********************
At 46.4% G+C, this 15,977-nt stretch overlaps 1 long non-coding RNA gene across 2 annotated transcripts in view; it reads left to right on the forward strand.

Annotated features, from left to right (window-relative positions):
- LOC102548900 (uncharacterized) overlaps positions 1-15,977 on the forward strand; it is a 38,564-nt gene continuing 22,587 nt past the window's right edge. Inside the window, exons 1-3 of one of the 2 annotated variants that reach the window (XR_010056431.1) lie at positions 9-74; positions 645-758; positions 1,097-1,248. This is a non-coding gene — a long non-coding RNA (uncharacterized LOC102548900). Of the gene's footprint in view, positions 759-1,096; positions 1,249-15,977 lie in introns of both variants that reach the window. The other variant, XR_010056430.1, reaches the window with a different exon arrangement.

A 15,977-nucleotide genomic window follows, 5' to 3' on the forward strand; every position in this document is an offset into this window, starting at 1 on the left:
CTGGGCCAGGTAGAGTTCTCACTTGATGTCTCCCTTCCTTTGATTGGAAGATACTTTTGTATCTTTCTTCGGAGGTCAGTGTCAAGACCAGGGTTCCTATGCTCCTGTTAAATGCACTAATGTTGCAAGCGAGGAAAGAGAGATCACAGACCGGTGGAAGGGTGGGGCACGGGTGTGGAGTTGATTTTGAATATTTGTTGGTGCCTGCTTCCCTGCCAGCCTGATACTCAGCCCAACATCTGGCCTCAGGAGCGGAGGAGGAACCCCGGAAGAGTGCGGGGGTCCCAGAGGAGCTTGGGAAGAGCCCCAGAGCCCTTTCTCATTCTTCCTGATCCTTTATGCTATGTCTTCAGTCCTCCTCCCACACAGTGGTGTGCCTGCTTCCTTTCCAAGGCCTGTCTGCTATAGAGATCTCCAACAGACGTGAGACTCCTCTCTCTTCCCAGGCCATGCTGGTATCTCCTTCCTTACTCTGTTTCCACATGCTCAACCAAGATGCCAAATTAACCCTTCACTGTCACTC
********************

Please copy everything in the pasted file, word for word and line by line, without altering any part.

At 46.4% G+C, this 15,977-nt stretch overlaps 1 long non-coding RNA gene across 2 annotated transcripts in view; it reads left to right on the forward strand.

Annotated features, from left to right (window-relative positions):
- LOC102548900 (uncharacterized) overlaps positions 1-15,977 on the forward strand; it is a 38,564-nt gene continuing 22,587 nt past the window's right edge. Inside the window, exons 1-3 of one of the 2 annotated variants that reach the window (XR_010056431.1) lie at positions 9-74; positions 645-758; positions 1,097-1,248. This is a non-coding gene — a long non-coding RNA (uncharacterized LOC102548900). Of the gene's footprint in view, positions 759-1,096; positions 1,249-15,977 lie in introns of both variants that reach the window. The other variant, XR_010056430.1, reaches the window with a different exon arrangement.

A 15,977-nucleotide genomic window follows, 5' to 3' on the forward strand; every position in this document is an offset into this window, starting at 1 on the left:
CTGGGCCAGGTAGAGTTCTCACTTGATGTCTCCCTTCCTTTGATTGGAAGATACTTTTGTATCTTTCTTCGGAGGTCAGTGTCAAGACCAGGGTTCCTATGCTCCTGTTAAATGCACTAATGTTGCAAGCGAGGAAAGAGAGATCACAGACCGGTGGAAGGGTGGGGCACGGGTGTGGAGTTGATTTTGAATATTTGTTGGTGCCTGCTTCCCTGCCAGCCTGATACTCAGCCCAACATCTGGCCTCAGGAGCGGAGGAGGAACCCCGGAAGAGTGCGGGGGTCCCAGAGGAGCTTGGGAAGAGCCCCAGAGCCCTTTCTCATTCTTCCTGATCCTTTATGCTATGTCTTCAGTCCTCCTCCCACACAGTGGTGTGCCTGCTTCCTTTCCAAGGCCTGTCTGCTATAGAGATCTCCAACAGACGTGAGACTCCTCTCTCTTCCCAGGCCATGCTGGTATCTCCTTCCTTACTCTGTTTCCACATGCTCAACCAAGATGCCAAATTAACCCTTCACTGTCACTC